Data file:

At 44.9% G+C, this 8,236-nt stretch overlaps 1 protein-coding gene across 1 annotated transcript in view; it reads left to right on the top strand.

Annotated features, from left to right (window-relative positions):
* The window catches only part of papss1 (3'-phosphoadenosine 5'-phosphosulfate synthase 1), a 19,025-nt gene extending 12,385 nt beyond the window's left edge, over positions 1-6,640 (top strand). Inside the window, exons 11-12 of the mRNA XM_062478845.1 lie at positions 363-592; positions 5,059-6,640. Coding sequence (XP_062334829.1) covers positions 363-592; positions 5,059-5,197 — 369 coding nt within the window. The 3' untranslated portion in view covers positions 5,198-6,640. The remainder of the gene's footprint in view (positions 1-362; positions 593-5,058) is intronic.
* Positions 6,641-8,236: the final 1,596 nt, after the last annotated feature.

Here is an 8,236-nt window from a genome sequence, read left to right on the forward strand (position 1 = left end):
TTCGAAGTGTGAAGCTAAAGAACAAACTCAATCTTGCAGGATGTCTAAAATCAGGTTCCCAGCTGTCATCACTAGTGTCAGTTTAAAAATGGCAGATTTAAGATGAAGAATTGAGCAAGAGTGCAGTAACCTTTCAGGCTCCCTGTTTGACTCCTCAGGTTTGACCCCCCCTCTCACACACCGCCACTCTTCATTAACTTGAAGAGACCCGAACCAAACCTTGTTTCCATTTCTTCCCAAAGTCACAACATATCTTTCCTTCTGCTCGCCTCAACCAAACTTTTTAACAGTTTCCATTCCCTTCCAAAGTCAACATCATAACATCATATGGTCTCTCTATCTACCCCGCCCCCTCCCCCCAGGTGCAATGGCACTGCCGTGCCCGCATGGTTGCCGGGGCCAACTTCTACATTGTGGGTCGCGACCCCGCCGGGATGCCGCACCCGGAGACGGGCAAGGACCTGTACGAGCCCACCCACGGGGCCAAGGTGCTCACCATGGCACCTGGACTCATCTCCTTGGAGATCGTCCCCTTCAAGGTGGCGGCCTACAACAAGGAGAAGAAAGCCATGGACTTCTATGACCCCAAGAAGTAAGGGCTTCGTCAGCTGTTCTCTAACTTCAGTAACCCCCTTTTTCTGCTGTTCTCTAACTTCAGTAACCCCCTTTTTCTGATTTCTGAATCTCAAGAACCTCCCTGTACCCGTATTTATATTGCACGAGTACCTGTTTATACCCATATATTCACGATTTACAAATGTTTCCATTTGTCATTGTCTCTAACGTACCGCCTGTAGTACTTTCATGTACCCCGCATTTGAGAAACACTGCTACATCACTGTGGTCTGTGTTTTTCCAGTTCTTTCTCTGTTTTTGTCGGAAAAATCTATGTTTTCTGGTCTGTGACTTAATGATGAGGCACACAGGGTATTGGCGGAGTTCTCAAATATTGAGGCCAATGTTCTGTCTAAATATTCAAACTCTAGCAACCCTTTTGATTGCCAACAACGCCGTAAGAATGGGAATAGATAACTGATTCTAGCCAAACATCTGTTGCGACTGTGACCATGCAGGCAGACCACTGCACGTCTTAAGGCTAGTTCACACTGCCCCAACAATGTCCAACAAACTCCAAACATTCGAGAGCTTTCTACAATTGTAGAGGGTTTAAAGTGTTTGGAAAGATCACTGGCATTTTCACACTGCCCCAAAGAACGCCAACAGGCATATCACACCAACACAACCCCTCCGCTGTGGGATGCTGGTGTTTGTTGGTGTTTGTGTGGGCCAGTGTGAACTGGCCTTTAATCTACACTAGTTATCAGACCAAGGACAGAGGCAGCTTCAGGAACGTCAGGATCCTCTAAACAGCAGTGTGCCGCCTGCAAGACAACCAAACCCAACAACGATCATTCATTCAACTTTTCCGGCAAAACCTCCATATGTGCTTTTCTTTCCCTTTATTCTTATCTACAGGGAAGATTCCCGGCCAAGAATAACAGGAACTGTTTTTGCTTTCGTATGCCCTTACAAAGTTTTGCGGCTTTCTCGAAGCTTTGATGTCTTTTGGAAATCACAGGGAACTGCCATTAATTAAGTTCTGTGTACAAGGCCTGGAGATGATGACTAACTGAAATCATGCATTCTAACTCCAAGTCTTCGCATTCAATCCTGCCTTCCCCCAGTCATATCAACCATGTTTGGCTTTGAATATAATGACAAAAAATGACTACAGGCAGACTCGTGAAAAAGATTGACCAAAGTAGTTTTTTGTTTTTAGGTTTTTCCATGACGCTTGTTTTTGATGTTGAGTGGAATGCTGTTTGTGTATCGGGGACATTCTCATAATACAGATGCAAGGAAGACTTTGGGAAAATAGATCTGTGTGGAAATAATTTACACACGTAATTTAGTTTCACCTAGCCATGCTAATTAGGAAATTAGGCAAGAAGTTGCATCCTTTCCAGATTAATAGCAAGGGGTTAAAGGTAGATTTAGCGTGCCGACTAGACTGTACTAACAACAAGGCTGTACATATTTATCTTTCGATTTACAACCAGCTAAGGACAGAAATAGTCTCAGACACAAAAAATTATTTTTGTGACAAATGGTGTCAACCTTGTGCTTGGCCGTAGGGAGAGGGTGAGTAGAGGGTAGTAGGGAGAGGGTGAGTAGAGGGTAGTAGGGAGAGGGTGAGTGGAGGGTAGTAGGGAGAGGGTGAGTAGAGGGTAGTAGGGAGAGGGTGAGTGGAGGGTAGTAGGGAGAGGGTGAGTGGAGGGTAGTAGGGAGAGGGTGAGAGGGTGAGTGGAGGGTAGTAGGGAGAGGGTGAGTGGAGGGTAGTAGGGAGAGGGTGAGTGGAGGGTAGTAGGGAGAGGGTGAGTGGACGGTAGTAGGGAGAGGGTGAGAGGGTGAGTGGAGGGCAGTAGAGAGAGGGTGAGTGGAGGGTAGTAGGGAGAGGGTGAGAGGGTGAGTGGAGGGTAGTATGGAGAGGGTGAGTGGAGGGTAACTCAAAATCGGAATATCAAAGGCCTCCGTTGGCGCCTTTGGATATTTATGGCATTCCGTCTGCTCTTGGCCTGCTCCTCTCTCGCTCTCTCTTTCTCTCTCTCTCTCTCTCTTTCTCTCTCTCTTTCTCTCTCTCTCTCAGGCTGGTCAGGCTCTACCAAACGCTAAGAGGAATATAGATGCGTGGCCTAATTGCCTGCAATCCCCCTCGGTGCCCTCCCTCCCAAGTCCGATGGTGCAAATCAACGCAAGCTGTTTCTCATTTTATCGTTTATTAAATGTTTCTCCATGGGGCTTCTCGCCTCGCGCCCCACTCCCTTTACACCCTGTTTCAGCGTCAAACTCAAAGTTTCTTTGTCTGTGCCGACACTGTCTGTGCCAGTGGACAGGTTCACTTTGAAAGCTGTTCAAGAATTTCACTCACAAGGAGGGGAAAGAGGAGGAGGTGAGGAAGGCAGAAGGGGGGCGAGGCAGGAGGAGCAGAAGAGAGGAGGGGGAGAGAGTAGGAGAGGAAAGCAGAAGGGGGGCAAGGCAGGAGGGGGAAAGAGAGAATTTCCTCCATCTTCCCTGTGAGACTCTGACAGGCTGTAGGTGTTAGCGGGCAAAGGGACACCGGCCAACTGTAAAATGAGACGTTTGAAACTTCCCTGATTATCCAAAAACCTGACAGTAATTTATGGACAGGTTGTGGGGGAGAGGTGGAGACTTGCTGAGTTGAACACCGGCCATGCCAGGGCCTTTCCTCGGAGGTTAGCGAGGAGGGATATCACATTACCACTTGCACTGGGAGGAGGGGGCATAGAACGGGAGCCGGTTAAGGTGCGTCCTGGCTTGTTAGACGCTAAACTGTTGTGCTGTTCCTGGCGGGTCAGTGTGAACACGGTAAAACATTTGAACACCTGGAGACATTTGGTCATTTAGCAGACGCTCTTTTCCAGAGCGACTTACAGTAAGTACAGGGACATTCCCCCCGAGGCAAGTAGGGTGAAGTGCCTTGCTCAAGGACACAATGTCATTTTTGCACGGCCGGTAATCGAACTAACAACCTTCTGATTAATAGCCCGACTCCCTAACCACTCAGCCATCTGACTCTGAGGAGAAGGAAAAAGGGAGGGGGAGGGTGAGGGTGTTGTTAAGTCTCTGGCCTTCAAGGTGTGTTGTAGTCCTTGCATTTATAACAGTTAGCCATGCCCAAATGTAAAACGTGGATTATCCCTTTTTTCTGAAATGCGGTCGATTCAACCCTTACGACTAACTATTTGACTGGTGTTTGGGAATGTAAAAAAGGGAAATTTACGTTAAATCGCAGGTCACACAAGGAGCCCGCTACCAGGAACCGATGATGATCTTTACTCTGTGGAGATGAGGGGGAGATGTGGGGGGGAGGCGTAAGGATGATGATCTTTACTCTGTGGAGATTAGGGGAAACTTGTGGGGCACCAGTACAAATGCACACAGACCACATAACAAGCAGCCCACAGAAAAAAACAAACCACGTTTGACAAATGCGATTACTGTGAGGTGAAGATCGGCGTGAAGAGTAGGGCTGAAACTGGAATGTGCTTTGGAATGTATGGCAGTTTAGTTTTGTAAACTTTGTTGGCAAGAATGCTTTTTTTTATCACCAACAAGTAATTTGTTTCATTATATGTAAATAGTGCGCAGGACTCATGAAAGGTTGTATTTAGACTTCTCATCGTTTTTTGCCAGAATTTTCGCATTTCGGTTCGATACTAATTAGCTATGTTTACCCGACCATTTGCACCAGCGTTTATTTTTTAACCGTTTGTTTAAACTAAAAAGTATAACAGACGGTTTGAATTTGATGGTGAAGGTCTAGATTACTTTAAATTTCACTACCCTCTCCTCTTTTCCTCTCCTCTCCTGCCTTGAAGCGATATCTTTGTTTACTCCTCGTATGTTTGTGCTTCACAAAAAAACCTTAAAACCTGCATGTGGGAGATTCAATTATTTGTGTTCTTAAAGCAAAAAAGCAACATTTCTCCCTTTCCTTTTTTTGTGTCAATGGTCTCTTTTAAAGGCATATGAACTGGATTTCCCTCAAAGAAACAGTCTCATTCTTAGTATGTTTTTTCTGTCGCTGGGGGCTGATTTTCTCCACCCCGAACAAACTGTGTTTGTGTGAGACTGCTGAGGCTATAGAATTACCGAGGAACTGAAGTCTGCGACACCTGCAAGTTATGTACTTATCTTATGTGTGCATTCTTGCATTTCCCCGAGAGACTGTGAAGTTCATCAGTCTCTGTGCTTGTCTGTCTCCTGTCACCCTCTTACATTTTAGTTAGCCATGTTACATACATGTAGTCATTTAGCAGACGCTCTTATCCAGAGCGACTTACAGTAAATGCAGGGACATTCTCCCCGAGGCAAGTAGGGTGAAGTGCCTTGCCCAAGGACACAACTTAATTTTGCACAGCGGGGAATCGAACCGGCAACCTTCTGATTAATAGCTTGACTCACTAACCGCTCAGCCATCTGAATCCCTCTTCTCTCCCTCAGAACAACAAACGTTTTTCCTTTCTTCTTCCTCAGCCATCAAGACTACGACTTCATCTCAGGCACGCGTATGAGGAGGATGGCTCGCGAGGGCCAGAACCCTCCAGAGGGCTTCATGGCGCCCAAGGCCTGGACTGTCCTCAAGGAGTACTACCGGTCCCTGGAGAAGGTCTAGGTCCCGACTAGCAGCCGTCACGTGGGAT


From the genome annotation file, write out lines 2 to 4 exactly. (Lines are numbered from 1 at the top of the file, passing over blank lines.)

Annotated features, from left to right (window-relative positions):
* The window catches only part of papss1 (3'-phosphoadenosine 5'-phosphosulfate synthase 1), a 19,025-nt gene extending 12,385 nt beyond the window's left edge, over positions 1-6,640 (top strand). Inside the window, exons 11-12 of the mRNA XM_062478845.1 lie at positions 363-592; positions 5,059-6,640. Coding sequence (XP_062334829.1) covers positions 363-592; positions 5,059-5,197 — 369 coding nt within the window. The 3' untranslated portion in view covers positions 5,198-6,640. The remainder of the gene's footprint in view (positions 1-362; positions 593-5,058) is intronic.
* Positions 6,641-8,236: the final 1,596 nt, after the last annotated feature.